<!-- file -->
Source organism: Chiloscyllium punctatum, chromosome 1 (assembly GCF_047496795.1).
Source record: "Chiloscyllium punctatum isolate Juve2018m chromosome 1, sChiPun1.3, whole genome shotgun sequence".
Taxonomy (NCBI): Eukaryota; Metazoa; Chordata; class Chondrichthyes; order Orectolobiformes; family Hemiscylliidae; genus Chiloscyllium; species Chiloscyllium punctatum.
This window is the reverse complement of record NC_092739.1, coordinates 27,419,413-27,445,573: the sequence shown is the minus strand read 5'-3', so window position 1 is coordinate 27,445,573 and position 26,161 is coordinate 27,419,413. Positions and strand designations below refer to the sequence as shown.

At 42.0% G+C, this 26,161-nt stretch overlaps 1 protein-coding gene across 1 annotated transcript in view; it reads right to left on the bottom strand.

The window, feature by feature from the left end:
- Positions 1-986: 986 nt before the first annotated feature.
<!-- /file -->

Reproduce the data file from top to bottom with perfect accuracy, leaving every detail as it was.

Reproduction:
Source organism: Chiloscyllium punctatum, chromosome 1 (assembly GCF_047496795.1).
Source record: "Chiloscyllium punctatum isolate Juve2018m chromosome 1, sChiPun1.3, whole genome shotgun sequence".
Taxonomy (NCBI): Eukaryota; Metazoa; Chordata; class Chondrichthyes; order Orectolobiformes; family Hemiscylliidae; genus Chiloscyllium; species Chiloscyllium punctatum.
This window is the reverse complement of record NC_092739.1, coordinates 27,419,413-27,445,573: the sequence shown is the minus strand read 5'-3', so window position 1 is coordinate 27,445,573 and position 26,161 is coordinate 27,419,413. Positions and strand designations below refer to the sequence as shown.

At 42.0% G+C, this 26,161-nt stretch overlaps 1 protein-coding gene across 1 annotated transcript in view; it reads right to left on the bottom strand.

The window, feature by feature from the left end:
- Positions 1-986: 986 nt before the first annotated feature.